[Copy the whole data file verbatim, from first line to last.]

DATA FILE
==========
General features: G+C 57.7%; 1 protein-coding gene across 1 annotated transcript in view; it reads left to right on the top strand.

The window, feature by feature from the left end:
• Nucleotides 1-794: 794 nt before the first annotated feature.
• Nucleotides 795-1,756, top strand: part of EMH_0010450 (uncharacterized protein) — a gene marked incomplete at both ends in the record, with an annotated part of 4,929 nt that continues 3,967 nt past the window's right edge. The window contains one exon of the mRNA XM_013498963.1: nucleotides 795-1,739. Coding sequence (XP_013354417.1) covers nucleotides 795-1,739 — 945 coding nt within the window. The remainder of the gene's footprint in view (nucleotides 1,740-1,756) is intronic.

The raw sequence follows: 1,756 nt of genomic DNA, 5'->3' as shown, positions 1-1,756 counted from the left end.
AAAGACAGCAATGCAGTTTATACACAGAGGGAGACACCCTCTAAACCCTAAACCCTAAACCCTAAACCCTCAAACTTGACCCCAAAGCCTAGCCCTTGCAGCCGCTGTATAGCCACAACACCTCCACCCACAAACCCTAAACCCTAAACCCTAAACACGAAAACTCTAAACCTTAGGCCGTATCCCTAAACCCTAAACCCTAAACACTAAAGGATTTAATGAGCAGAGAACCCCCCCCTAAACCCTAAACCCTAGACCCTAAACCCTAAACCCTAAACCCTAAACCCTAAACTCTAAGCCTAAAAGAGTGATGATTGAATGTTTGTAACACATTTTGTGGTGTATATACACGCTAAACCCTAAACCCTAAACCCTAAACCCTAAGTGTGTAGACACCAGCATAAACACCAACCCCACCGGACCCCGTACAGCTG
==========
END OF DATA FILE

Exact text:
General features: G+C 57.7%; 1 protein-coding gene across 1 annotated transcript in view; it reads left to right on the top strand.

The window, feature by feature from the left end:
• Nucleotides 1-794: 794 nt before the first annotated feature.
• Nucleotides 795-1,756, top strand: part of EMH_0010450 (uncharacterized protein) — a gene marked incomplete at both ends in the record, with an annotated part of 4,929 nt that continues 3,967 nt past the window's right edge. The window contains one exon of the mRNA XM_013498963.1: nucleotides 795-1,739. Coding sequence (XP_013354417.1) covers nucleotides 795-1,739 — 945 coding nt within the window. The remainder of the gene's footprint in view (nucleotides 1,740-1,756) is intronic.

The raw sequence follows: 1,756 nt of genomic DNA, 5'->3' as shown, positions 1-1,756 counted from the left end.
AAAGACAGCAATGCAGTTTATACACAGAGGGAGACACCCTCTAAACCCTAAACCCTAAACCCTAAACCCTCAAACTTGACCCCAAAGCCTAGCCCTTGCAGCCGCTGTATAGCCACAACACCTCCACCCACAAACCCTAAACCCTAAACCCTAAACACGAAAACTCTAAACCTTAGGCCGTATCCCTAAACCCTAAACCCTAAACACTAAAGGATTTAATGAGCAGAGAACCCCCCCCTAAACCCTAAACCCTAGACCCTAAACCCTAAACCCTAAACCCTAAACCCTAAACTCTAAGCCTAAAAGAGTGATGATTGAATGTTTGTAACACATTTTGTGGTGTATATACACGCTAAACCCTAAACCCTAAACCCTAAACCCTAAGTGTGTAGACACCAGCATAAACACCAACCCCACCGGACCCCGTACAGCTG